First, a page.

Geoffrey Hinton, professor at the University of Toronto and engineering fellow at Google Brain, recently published a paper on the Forward-Forward algorithm (FF), a technique for training neural networks that uses two forward passes of data through the network, instead of backpropagation, to update the model weights.
Hinton’s motivation for the algorithm is to address some of the shortcomings of standard backpropagation training which requires full knowledge of the computation in the forward pass to compute derivatives and store activation values during training. Hinton’s insight was to use two forward passes of input data—one positive and one negative—which have opposite objective functions to be optimized. Hinton showed that networks trained with FF could perform computer vision (CV) tasks as well as those trained using backpropagation. According to Hinton,
The Forward-Forward algorithm (FF) is comparable in speed to backpropagation but has the advantage that it can be used when the precise details of the forward computation are unknown. It also has the advantage that it can learn while pipelining sequential data through a neural network without ever storing the neural activities or stopping to propagate error derivatives….The two areas in which the forward-forward algorithm may be superior to backpropagation are as a model of learning in cortex and as a way of making use of very low-power analog hardware without resorting to reinforcement learning.
Although artificial neural networks (ANN) are based on a mathematical model of the brain, the standard backpropagation algorithm used to train these networks is not based on any known biological process. Besides being biologically implausible, backpropagation also has some computational drawbacks as noted above. Hinton points out that ANNs can be trained using reinforcement learning (RL) without backpropagation, but this technique “scales badly…for large networks containing many millions or billions of parameters.” In 2021, InfoQ covered a biologically-plausible alternative to backpropagation called zero-divergence inference learning (Z-IL) which can exactly reproduce the results of backpropagation.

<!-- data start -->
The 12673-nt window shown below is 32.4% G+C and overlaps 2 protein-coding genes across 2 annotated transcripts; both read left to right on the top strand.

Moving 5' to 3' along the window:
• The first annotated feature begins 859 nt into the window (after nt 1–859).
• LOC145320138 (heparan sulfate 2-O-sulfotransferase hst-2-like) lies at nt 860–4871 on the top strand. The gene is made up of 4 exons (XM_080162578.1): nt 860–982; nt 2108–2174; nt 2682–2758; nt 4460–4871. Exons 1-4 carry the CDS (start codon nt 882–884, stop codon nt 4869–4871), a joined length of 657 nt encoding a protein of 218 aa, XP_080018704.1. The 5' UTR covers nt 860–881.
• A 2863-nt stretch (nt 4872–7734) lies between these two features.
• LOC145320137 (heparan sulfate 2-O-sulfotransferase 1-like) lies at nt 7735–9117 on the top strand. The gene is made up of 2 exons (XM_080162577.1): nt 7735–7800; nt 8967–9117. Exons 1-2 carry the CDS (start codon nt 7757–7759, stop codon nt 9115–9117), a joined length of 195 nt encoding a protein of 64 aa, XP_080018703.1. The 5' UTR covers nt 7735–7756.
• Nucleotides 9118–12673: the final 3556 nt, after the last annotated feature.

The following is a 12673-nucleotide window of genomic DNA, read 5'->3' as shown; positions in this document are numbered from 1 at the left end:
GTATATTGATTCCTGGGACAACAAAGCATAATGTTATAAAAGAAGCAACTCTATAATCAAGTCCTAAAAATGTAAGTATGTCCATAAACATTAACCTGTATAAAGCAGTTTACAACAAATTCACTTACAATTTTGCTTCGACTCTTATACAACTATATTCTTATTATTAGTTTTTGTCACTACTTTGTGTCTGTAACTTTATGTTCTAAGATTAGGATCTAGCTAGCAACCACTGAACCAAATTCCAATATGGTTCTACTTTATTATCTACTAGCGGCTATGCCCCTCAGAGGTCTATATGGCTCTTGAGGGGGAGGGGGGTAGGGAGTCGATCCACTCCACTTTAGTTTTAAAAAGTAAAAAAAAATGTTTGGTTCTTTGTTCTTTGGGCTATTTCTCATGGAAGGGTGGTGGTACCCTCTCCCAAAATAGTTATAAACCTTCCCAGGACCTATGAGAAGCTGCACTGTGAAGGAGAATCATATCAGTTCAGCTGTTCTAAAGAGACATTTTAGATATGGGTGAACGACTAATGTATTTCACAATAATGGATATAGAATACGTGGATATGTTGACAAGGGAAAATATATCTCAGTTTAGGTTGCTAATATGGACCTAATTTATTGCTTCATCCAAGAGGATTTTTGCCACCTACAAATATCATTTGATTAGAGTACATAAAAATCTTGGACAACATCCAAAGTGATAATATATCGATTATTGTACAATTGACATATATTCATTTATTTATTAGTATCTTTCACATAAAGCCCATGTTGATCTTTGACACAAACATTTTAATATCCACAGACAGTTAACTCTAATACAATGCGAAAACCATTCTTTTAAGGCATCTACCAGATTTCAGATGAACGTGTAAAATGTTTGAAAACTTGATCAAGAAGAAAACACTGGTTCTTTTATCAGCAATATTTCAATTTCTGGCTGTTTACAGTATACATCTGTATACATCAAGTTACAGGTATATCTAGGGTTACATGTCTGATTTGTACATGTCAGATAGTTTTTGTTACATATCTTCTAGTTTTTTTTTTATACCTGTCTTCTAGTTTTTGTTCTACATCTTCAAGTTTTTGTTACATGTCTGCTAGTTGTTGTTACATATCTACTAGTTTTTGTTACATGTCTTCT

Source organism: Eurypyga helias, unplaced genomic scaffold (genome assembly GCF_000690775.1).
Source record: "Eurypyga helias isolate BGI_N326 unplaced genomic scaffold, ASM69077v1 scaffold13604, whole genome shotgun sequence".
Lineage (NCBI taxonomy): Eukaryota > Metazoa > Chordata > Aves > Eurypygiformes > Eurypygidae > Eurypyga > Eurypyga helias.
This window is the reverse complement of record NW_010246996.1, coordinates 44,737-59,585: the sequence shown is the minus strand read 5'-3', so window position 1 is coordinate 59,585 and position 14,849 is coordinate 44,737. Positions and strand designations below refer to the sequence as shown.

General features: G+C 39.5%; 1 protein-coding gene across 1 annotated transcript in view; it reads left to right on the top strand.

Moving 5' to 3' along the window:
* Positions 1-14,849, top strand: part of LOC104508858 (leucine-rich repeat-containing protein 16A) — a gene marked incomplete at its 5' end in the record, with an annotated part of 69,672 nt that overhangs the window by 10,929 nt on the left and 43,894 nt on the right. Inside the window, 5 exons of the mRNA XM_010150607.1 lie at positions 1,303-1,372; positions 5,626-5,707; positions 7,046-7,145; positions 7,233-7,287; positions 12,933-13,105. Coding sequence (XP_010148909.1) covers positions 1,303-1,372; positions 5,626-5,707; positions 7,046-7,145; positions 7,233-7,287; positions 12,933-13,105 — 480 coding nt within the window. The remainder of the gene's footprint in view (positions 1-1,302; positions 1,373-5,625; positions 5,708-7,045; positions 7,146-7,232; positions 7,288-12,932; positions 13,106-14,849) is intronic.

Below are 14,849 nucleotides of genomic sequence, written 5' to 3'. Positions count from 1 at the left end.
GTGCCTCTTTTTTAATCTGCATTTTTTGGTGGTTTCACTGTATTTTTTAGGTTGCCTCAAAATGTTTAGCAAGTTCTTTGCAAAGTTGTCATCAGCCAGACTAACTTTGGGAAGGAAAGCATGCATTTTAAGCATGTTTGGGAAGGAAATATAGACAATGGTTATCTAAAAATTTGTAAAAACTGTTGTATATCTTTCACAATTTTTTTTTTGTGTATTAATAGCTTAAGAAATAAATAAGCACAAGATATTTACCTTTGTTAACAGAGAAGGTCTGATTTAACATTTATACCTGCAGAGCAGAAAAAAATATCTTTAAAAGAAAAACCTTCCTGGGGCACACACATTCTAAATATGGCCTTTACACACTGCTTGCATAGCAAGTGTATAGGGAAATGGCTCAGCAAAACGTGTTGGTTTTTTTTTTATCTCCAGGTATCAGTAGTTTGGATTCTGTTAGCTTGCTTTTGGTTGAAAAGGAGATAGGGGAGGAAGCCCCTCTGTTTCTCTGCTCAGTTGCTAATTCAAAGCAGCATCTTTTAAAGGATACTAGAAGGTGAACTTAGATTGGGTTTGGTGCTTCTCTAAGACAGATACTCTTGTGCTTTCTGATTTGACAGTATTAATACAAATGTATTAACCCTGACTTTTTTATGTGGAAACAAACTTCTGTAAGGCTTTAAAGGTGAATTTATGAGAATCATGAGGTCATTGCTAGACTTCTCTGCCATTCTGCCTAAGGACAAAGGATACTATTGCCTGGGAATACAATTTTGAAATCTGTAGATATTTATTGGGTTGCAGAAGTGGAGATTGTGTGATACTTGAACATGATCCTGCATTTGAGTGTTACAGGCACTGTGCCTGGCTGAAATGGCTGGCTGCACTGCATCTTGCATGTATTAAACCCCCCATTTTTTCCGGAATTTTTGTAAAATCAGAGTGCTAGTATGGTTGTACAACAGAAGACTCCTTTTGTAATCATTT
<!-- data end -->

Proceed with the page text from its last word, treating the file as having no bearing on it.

Hinton’s FF algorithm replaces the forward-backward passes of backpropagation training with two forward passes that “operate in the same way as each other.” The first forward pass operates on positive data from a training set, and the network weights are adjusted to cause this input to increase a layer’s best value. In the second forward pass, the network is given a generated negative example that is not taken from the dataset. The network weights are adjusted such that this input decreases a layer’s goodness.
Hinton used FF to train several neural networks to perform CV tasks on the MNIST and CIFAR datasets. The networks were relatively small, containing two or three hidden convolutional layers, and were trained for less than 100 epochs. When evaluated on test datasets, the FF-trained networks performed “only slightly worse” than those trained using backpropagation.
Diego Fiori, CTO at Nebuly, implemented Hinton’s FF algorithm and discussed his results on Twitter:
Hinton’s paper proposed 2 different Forward-Forward algorithms, which I called Base and Recurrent. Let’s see why, despite the name, Base is actually the most performant algorithm….the Base FF algorithm can be much more memory efficient than the classical backprop, with up to 45% memory savings for deep networks.